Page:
Many artists have been speaking out about mental illness and anxiety; you seem to have a positive outlook on life and your artistry, what would you say to artists who are going through the struggles either making a name for themselves or struggling to keep up a certain standard they may have set or the industry has set? All artists face very similar challenges, but you will not see a selfie with that caption, it is in conversations where you truly relate peoples victories and challenges. When you realize that nothing you experience is far removed from anyone and spend more time actualizing and materializing your goals, you’ll find, it does a lot more good for you than worrying too much. What I do with doubt, is work through it. It denounces the doubt quite quickly because action has results. It really is an ebb and flow, one month God will show off with the gift he placed in you, the next, he’ll teach you how to bare more weight to hold more blessing. It’s a good pain.
Your lyrics are mainly in isiXhosa, was that a strategic decision motivated by standing out, or was it more about authentic self-expression?
When I was in High School I took art as a matrix subject, I think this is the time that I started to see the value of making art that was specifically African. We have a lot to contribute to the world and the beauty in that is in the way we approach things, music, fashion, art and a way of life.
How have you managed to remain so connected or close to your culture, whilst so many artists often forget their roots once they reside in the big cities?
I think I was mainly influenced by artist like Thandiswa Mazwai and Simphiwe Dana in this regard. There is something very special when they sing and I think because I understand it on another level, it feels like sounds I have heard before, not sure when but they resonate with my being and where I come from in a way I can't explain in words. Busi Mhlongo and Jabu Khanyile did the same for me.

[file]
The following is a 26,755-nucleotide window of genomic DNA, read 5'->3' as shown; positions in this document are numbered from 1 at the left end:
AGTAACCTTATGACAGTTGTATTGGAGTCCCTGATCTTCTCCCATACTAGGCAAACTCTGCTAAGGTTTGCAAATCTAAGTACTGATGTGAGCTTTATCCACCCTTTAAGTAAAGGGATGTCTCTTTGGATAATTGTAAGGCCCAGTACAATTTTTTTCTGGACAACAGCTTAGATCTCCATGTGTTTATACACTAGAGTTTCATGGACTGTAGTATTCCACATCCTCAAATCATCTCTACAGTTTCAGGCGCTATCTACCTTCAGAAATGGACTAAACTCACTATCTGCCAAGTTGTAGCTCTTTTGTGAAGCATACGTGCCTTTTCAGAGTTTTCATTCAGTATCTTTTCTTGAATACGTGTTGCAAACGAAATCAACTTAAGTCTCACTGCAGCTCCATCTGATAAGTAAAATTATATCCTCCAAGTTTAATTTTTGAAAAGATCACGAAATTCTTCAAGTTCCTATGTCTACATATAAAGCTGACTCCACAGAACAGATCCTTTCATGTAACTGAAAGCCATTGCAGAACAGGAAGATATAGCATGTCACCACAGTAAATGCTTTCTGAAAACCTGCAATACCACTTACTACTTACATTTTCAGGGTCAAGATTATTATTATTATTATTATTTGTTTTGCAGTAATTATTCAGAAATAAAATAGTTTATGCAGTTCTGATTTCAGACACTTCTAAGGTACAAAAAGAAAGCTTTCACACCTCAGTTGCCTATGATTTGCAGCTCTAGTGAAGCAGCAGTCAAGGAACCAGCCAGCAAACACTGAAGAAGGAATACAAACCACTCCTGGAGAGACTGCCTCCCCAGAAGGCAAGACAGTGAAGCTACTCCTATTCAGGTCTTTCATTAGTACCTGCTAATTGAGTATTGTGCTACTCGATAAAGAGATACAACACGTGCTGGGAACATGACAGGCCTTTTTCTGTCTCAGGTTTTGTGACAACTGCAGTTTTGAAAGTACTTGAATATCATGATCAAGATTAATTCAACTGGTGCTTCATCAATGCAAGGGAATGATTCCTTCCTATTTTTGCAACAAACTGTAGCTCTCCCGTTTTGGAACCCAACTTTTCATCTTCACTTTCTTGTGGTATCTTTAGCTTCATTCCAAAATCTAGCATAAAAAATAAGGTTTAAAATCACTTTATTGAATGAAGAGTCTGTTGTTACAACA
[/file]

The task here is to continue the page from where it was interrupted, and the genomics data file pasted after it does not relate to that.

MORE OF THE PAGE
You had a five-year hiatus from the release of your debut album to your current album, what were the most profound lessons you learnt in that five years; about yourself and about music?
Good question. I think it's that I really want to do music. There was a lot of uncertainty after my first album, I thought I need to find something else to do. I have learnt to that this is what I want to do with my life.
Your latest album Mangaliso (miracle in isiXhosa) showcases your spiritual side. Do you feel like African spirituality and certain African traditions are misunderstood and have been given a bad rep?
I think anything that is not Christianity is misunderstood. My album came from a painful place that I felt needed something higher than me. It had to become spiritual.
Do you have any upcoming projects in the works?
I'm planning to record with Zoe Modiga actually. I'm so in love. I just discovered her not too long ago and I'm totally excited about writing new music and doing collaborations.
Hopefully, the collaborative project between the two artists is something we can look forward to, in the mean time catch Zoe Modiga and Bongeziwe Mabandla at this year's Hugh Masikela Heritage Festival happening at the Soweto Cricket Oval (Rockville) this Saturday.
Photography: Kgomotso Neto
Interview: Phendu Kuta